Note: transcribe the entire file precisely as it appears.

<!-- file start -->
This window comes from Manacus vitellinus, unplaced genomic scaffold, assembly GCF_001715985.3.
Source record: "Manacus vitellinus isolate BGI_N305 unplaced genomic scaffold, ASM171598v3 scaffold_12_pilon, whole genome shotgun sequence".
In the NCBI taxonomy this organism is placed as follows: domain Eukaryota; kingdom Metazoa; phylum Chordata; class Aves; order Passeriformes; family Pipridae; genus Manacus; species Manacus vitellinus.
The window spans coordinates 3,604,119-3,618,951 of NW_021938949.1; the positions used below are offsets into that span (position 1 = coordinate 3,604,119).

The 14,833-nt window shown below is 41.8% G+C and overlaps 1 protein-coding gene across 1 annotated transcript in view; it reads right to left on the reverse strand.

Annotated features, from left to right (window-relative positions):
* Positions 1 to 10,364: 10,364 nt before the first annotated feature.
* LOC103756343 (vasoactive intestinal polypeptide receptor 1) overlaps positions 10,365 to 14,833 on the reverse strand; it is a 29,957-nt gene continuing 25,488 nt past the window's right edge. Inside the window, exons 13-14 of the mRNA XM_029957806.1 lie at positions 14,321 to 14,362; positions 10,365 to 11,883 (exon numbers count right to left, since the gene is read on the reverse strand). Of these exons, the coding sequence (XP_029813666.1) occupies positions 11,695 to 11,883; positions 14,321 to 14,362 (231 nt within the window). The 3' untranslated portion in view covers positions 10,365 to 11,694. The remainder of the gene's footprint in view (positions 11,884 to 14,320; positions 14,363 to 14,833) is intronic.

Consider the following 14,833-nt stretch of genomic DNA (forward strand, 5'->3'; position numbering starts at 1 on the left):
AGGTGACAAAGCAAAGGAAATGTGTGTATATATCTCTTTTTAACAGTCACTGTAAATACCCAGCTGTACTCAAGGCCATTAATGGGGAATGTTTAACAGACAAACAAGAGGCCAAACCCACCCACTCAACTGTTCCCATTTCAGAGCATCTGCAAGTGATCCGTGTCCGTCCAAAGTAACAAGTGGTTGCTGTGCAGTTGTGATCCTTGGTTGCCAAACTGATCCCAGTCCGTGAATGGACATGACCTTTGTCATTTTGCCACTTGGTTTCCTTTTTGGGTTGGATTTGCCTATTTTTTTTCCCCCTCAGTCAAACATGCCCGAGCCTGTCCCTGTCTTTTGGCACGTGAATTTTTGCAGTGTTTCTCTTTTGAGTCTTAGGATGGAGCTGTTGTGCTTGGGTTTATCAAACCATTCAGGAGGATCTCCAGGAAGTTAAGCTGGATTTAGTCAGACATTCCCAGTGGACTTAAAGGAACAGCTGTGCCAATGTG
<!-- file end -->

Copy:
This window comes from Manacus vitellinus, unplaced genomic scaffold, assembly GCF_001715985.3.
Source record: "Manacus vitellinus isolate BGI_N305 unplaced genomic scaffold, ASM171598v3 scaffold_12_pilon, whole genome shotgun sequence".
In the NCBI taxonomy this organism is placed as follows: domain Eukaryota; kingdom Metazoa; phylum Chordata; class Aves; order Passeriformes; family Pipridae; genus Manacus; species Manacus vitellinus.
The window spans coordinates 3,604,119-3,618,951 of NW_021938949.1; the positions used below are offsets into that span (position 1 = coordinate 3,604,119).

The 14,833-nt window shown below is 41.8% G+C and overlaps 1 protein-coding gene across 1 annotated transcript in view; it reads right to left on the reverse strand.

Annotated features, from left to right (window-relative positions):
* Positions 1 to 10,364: 10,364 nt before the first annotated feature.
* LOC103756343 (vasoactive intestinal polypeptide receptor 1) overlaps positions 10,365 to 14,833 on the reverse strand; it is a 29,957-nt gene continuing 25,488 nt past the window's right edge. Inside the window, exons 13-14 of the mRNA XM_029957806.1 lie at positions 14,321 to 14,362; positions 10,365 to 11,883 (exon numbers count right to left, since the gene is read on the reverse strand). Of these exons, the coding sequence (XP_029813666.1) occupies positions 11,695 to 11,883; positions 14,321 to 14,362 (231 nt within the window). The 3' untranslated portion in view covers positions 10,365 to 11,694. The remainder of the gene's footprint in view (positions 11,884 to 14,320; positions 14,363 to 14,833) is intronic.

Consider the following 14,833-nt stretch of genomic DNA (forward strand, 5'->3'; position numbering starts at 1 on the left):
AGGTGACAAAGCAAAGGAAATGTGTGTATATATCTCTTTTTAACAGTCACTGTAAATACCCAGCTGTACTCAAGGCCATTAATGGGGAATGTTTAACAGACAAACAAGAGGCCAAACCCACCCACTCAACTGTTCCCATTTCAGAGCATCTGCAAGTGATCCGTGTCCGTCCAAAGTAACAAGTGGTTGCTGTGCAGTTGTGATCCTTGGTTGCCAAACTGATCCCAGTCCGTGAATGGACATGACCTTTGTCATTTTGCCACTTGGTTTCCTTTTTGGGTTGGATTTGCCTATTTTTTTTCCCCCTCAGTCAAACATGCCCGAGCCTGTCCCTGTCTTTTGGCACGTGAATTTTTGCAGTGTTTCTCTTTTGAGTCTTAGGATGGAGCTGTTGTGCTTGGGTTTATCAAACCATTCAGGAGGATCTCCAGGAAGTTAAGCTGGATTTAGTCAGACATTCCCAGTGGACTTAAAGGAACAGCTGTGCCAATGTG